Facebook’s Next Hardware Project: Data Storage

Yesterday we heard about the Open Compute Project. Facebook's director of hardware design, Frank Frankovsky, tells us about part two of the social network’s plan to spur suppliers to build the products it needs.

 

Facebook isn’t stopping its hardware-tinkering efforts with the new data centers and servers it unveiled yesterday as part of its Open Compute Project. Next on its list of problems to solve is improved data storage.

The company has hundreds of millions of users, and it's continually launching new features that allow them to create information or upload files. That's putting pressure on its data storage capabilities, Frank Frankovsky, Facebook’s director of hardware design, tells Fast Company.

Take photos for example. Facebook is one of the top photo-sharing services in the world. And last fall, the company started letting users upload and store high-resolution photos. Higher-res pics are higher-quality than lower-resolution ones, but they also take up much more room.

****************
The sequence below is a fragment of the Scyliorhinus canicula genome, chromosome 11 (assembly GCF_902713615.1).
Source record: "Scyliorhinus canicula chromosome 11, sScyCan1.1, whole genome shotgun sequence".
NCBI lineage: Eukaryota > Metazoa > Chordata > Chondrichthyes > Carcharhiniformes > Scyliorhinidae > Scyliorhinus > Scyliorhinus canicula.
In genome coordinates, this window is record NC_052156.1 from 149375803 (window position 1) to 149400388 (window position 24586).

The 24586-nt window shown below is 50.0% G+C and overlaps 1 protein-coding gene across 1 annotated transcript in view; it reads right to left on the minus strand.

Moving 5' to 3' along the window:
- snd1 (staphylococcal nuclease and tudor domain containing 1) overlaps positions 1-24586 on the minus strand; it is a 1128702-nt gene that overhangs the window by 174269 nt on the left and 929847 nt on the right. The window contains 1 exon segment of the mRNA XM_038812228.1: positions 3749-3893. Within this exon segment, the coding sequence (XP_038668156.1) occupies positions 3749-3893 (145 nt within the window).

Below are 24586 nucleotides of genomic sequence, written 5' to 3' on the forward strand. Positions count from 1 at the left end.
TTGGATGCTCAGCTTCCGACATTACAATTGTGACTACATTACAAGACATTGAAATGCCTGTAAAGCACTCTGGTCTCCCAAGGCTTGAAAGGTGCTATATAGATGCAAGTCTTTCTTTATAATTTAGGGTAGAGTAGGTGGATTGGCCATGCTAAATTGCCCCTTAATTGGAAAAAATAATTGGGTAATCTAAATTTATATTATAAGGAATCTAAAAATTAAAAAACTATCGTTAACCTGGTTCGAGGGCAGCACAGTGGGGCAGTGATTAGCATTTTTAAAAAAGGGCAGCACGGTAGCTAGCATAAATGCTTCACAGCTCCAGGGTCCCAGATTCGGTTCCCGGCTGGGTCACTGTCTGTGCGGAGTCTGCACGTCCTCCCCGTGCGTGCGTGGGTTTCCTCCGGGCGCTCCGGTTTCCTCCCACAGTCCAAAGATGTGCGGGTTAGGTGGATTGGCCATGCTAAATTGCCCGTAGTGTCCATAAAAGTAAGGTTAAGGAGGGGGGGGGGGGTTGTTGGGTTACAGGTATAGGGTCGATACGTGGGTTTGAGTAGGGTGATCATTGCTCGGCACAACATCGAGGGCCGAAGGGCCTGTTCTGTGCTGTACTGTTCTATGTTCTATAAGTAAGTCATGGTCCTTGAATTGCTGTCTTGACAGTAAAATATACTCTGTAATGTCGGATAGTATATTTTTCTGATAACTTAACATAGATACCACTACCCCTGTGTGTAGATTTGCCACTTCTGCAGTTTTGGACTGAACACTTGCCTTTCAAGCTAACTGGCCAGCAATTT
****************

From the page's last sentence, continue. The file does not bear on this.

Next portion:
The goals for the data storage project will be the same as those that guided the data center and server innovations, Frankovsky says: to be able to operate reliabily, at a large scale, while increasing the efficiency of energy use and decreasing the cost. And the company will take the same open approach as on the previous projects. Its goal in the end isn’t to become a hardware company but instead to spur innovation in areas critical to the company's core business. 

Meanwhile, the company also plans to continue working on refinements to its data center and server designs. "We’re already working on the next generation of servers," Frankovsky says.

[Image: Flickr user dfulmer]

E.B. Boyd is FastCompany.com's Silicon Valley reporter. Twitter. Email.

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